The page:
Kenyatta started his final term as president pronouncing that his regime would focus on four priority areas; a ‘Big Four Agenda’: affordable healthcare; affordable housing; food security and manufacturing. As the month of May drew to an end I’m pretty confident that, if asked to name the four pillars of the Big Four Agenda, a vast majority of Kenyans would be unable to do so. The cost of living and more importantly theft and plunder are the issues that have seized the public imagination. This is partly as a result of the fact that between 2013 and 2017 the Jubilee regime has emerged as the most scandal-prone and corrupt in Kenyan history. The list of dodgy projects and scams has grown steadily over the last almost six years. Early in 2013, there was a scandal surrounding the renting of an aircraft for Deputy President William Ruto that allegedly cost Kenyans US$1 million or thereabouts. This was followed by a series of other scandals involving the Ministry of Health, Ministry of Finance, Ministry of Education, Office of the President and institutions such as the National Cereals and Produce Board (NCPB), National Youth Service (NYS), Kenya Power, Kenya Airports Authority (KAA), the National Youth Fund, the Independent Elections and Boundaries Commission (IEBC), police, railways among others. Up to US$3.5 billion is estimated to have gone walkabout.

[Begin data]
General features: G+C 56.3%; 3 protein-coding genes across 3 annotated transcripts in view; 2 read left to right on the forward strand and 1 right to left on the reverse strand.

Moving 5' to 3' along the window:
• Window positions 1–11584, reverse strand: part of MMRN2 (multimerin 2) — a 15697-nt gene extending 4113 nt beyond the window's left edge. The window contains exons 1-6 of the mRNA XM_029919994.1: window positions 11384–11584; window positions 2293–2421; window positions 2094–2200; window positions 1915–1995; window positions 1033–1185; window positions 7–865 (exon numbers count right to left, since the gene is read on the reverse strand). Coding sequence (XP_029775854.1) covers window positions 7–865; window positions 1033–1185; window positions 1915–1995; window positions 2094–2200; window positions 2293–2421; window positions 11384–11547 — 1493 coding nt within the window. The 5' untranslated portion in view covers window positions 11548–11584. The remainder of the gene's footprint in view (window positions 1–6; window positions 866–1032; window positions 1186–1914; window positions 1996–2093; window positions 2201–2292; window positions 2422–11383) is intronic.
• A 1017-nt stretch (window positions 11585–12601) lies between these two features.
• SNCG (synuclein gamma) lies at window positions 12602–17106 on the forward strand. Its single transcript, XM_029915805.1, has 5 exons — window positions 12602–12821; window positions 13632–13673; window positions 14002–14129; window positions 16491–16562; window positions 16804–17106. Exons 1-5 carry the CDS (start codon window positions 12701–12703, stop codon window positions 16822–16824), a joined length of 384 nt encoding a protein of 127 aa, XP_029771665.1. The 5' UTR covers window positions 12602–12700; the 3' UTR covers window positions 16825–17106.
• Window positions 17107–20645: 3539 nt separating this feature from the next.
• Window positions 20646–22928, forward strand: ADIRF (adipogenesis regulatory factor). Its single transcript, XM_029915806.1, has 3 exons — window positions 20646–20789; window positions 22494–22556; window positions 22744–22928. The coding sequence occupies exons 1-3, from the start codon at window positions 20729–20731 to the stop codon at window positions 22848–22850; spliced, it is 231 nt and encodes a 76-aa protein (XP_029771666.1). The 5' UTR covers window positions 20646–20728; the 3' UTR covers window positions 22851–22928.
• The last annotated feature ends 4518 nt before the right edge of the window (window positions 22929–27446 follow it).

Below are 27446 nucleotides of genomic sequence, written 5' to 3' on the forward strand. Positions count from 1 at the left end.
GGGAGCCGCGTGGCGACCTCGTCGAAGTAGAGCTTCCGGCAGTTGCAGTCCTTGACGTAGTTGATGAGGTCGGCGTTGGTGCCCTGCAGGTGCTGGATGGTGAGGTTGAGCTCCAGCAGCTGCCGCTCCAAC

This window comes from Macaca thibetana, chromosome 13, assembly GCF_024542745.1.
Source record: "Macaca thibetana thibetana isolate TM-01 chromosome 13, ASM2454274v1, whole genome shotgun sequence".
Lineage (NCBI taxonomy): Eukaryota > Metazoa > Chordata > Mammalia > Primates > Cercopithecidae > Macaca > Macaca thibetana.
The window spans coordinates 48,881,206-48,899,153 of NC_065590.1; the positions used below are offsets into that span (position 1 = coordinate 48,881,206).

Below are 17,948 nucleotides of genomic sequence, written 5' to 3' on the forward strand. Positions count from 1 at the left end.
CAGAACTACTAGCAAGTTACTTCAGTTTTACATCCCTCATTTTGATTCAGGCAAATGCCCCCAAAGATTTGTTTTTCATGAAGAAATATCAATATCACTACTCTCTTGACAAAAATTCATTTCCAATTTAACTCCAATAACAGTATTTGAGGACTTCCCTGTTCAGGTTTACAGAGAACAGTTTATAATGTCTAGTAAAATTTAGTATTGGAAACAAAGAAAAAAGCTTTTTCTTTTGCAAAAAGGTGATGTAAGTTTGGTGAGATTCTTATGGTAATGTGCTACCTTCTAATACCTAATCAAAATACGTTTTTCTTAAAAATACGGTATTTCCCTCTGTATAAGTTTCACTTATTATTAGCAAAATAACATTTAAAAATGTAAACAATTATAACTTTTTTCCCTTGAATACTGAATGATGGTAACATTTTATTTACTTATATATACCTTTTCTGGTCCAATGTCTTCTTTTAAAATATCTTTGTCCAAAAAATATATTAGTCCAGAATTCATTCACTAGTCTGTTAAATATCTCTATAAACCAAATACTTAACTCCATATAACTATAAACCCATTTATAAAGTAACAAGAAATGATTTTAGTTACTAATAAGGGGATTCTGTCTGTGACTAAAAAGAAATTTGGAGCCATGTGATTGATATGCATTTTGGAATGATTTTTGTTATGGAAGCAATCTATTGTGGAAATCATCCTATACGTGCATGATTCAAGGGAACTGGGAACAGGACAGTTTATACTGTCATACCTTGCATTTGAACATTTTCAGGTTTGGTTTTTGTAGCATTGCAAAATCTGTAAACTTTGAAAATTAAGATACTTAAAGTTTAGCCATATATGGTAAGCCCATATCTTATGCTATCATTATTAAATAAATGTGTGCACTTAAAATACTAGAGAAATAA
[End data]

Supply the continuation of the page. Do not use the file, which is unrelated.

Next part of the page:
I’m pretty confident that, if asked to name the four pillars of the Big Four Agenda, a vast majority of Kenyans would not be able to do so. The cost of living and more importantly theft and plunder are the issues that have seized the public imagination. This is partly as a result of the fact that between 2013 and 2017 the Jubilee regime has emerged as the most scandal prone and corrupt in Kenyan history.
A couple of weeks ago another series of mega scams hit the front page of the national newspapers. The institutions implicated in the latest swath of exposés were more or less the same ones as those reported between 2013 and 2015. Speaking to the private sector at one of their meetings even President Kenyatta admitted that his Big Four agenda didn’t stand a chance given the manifestly rampant levels of corruption. The National Council of Churches of Kenya (NCCK) chimed in admitting that we are living under Kenya’s most corrupt regime and even somewhat surprisingly the Kenya Private Sector Alliance (KEPSA) spoke forthrightly in this regard as well.